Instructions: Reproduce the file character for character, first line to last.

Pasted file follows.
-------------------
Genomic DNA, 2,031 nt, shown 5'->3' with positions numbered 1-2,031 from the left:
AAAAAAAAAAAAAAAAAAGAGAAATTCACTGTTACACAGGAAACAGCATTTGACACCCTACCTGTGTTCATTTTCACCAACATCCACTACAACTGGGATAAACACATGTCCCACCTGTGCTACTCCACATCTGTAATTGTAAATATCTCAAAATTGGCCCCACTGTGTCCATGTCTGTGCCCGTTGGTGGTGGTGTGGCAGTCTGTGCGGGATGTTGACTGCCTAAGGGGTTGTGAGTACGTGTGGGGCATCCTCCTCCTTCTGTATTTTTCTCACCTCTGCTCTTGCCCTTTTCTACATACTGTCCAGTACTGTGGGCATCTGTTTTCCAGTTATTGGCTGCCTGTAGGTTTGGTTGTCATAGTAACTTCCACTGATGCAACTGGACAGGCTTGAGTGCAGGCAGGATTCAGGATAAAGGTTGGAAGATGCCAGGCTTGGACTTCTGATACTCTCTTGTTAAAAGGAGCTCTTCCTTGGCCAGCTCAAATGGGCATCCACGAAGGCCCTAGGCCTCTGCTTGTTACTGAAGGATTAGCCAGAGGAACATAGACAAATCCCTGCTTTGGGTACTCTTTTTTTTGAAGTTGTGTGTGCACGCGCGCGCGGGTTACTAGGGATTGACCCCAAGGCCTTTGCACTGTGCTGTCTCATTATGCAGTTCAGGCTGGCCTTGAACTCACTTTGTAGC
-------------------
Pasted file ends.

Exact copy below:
Genomic DNA, 2,031 nt, shown 5'->3' with positions numbered 1-2,031 from the left:
AAAAAAAAAAAAAAAAAAGAGAAATTCACTGTTACACAGGAAACAGCATTTGACACCCTACCTGTGTTCATTTTCACCAACATCCACTACAACTGGGATAAACACATGTCCCACCTGTGCTACTCCACATCTGTAATTGTAAATATCTCAAAATTGGCCCCACTGTGTCCATGTCTGTGCCCGTTGGTGGTGGTGTGGCAGTCTGTGCGGGATGTTGACTGCCTAAGGGGTTGTGAGTACGTGTGGGGCATCCTCCTCCTTCTGTATTTTTCTCACCTCTGCTCTTGCCCTTTTCTACATACTGTCCAGTACTGTGGGCATCTGTTTTCCAGTTATTGGCTGCCTGTAGGTTTGGTTGTCATAGTAACTTCCACTGATGCAACTGGACAGGCTTGAGTGCAGGCAGGATTCAGGATAAAGGTTGGAAGATGCCAGGCTTGGACTTCTGATACTCTCTTGTTAAAAGGAGCTCTTCCTTGGCCAGCTCAAATGGGCATCCACGAAGGCCCTAGGCCTCTGCTTGTTACTGAAGGATTAGCCAGAGGAACATAGACAAATCCCTGCTTTGGGTACTCTTTTTTTTGAAGTTGTGTGTGCACGCGCGCGCGGGTTACTAGGGATTGACCCCAAGGCCTTTGCACTGTGCTGTCTCATTATGCAGTTCAGGCTGGCCTTGAACTCACTTTGTAGC